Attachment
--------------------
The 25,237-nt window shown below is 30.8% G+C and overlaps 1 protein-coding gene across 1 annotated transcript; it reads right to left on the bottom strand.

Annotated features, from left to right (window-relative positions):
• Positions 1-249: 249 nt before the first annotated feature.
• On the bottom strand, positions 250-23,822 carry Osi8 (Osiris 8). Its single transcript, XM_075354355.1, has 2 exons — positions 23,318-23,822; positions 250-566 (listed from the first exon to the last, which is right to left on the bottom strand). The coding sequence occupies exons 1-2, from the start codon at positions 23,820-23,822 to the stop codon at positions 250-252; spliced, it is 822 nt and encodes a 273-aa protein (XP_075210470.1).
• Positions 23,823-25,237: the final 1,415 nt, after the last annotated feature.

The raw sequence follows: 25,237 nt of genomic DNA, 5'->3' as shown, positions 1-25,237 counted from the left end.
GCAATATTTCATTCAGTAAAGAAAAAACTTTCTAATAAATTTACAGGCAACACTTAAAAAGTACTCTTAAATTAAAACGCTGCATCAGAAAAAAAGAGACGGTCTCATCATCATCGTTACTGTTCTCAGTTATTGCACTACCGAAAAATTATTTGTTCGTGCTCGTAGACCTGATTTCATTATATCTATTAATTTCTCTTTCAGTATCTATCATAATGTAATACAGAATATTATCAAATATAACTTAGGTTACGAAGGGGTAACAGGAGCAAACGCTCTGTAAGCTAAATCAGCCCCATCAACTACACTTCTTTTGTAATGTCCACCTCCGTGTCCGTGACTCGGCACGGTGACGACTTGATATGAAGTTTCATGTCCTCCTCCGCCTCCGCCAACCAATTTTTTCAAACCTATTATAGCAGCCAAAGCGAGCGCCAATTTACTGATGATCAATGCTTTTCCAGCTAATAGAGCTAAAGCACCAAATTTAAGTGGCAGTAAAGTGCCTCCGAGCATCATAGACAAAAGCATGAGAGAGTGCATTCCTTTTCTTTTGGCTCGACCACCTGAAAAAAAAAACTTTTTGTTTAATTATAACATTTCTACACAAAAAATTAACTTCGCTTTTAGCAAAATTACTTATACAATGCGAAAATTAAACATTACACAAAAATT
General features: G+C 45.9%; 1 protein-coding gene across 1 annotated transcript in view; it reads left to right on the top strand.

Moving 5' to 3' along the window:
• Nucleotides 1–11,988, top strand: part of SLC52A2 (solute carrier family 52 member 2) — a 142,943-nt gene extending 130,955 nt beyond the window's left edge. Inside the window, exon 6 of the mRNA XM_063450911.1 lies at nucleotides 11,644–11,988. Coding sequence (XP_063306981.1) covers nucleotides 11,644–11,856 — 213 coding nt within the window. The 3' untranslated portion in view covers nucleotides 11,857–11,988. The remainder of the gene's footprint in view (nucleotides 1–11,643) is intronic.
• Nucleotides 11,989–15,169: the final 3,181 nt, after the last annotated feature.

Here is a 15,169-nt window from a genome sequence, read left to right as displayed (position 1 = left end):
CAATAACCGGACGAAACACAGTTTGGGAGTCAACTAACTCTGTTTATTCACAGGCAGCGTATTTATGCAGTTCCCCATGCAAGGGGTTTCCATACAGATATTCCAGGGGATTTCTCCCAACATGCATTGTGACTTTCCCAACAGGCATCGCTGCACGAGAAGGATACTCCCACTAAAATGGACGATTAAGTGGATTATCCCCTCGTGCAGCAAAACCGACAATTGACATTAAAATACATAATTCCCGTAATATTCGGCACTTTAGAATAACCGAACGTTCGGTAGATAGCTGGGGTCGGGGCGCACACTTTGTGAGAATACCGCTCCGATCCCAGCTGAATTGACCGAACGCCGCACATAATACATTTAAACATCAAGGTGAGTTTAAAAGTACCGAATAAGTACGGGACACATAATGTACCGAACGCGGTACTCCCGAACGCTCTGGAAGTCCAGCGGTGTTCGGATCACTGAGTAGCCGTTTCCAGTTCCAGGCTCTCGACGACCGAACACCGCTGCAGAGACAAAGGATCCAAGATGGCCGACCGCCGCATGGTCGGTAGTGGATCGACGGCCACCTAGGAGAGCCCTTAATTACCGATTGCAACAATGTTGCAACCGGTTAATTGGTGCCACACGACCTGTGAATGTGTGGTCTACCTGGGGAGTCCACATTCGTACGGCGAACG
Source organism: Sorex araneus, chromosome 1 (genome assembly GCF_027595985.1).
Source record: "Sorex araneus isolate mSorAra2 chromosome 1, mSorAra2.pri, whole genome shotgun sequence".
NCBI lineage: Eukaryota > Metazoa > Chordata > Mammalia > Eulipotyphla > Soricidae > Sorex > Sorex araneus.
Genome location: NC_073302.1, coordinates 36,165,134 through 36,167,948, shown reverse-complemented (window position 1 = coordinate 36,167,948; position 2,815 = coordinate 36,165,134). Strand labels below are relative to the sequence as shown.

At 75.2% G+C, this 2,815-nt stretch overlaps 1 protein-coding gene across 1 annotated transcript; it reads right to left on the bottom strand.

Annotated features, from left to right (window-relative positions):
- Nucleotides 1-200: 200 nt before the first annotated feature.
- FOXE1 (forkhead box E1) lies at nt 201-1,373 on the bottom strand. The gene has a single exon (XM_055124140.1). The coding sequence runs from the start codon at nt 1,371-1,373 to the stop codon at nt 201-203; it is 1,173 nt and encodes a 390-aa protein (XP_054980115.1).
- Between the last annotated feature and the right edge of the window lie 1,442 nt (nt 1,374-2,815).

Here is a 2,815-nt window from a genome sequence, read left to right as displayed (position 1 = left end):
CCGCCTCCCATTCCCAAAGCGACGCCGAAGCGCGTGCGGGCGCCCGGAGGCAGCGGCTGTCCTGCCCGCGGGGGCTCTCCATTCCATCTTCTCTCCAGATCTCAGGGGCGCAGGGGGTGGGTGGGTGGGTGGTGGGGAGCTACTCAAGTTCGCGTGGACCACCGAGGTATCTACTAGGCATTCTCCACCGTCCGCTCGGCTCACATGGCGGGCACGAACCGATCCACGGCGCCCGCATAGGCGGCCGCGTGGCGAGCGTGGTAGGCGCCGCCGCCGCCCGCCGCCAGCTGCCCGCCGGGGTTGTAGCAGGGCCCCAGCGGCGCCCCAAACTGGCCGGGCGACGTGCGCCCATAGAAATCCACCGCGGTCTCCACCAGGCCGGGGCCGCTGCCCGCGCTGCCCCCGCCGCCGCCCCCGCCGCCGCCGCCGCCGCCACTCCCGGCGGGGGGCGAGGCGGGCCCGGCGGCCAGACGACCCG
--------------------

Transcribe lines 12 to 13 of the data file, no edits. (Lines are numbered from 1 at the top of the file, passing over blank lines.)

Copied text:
Here is a 15,169-nt window from a genome sequence, read left to right as displayed (position 1 = left end):
CAATAACCGGACGAAACACAGTTTGGGAGTCAACTAACTCTGTTTATTCACAGGCAGCGTATTTATGCAGTTCCCCATGCAAGGGGTTTCCATACAGATATTCCAGGGGATTTCTCCCAACATGCATTGTGACTTTCCCAACAGGCATCGCTGCACGAGAAGGATACTCCCACTAAAATGGACGATTAAGTGGATTATCCCCTCGTGCAGCAAAACCGACAATTGACATTAAAATACATAATTCCCGTAATATTCGGCACTTTAGAATAACCGAACGTTCGGTAGATAGCTGGGGTCGGGGCGCACACTTTGTGAGAATACCGCTCCGATCCCAGCTGAATTGACCGAACGCCGCACATAATACATTTAAACATCAAGGTGAGTTTAAAAGTACCGAATAAGTACGGGACACATAATGTACCGAACGCGGTACTCCCGAACGCTCTGGAAGTCCAGCGGTGTTCGGATCACTGAGTAGCCGTTTCCAGTTCCAGGCTCTCGACGACCGAACACCGCTGCAGAGACAAAGGATCCAAGATGGCCGACCGCCGCATGGTCGGTAGTGGATCGACGGCCACCTAGGAGAGCCCTTAATTACCGATTGCAACAATGTTGCAACCGGTTAATTGGTGCCACACGACCTGTGAATGTGTGGTCTACCTGGGGAGTCCACATTCGTACGGCGAACG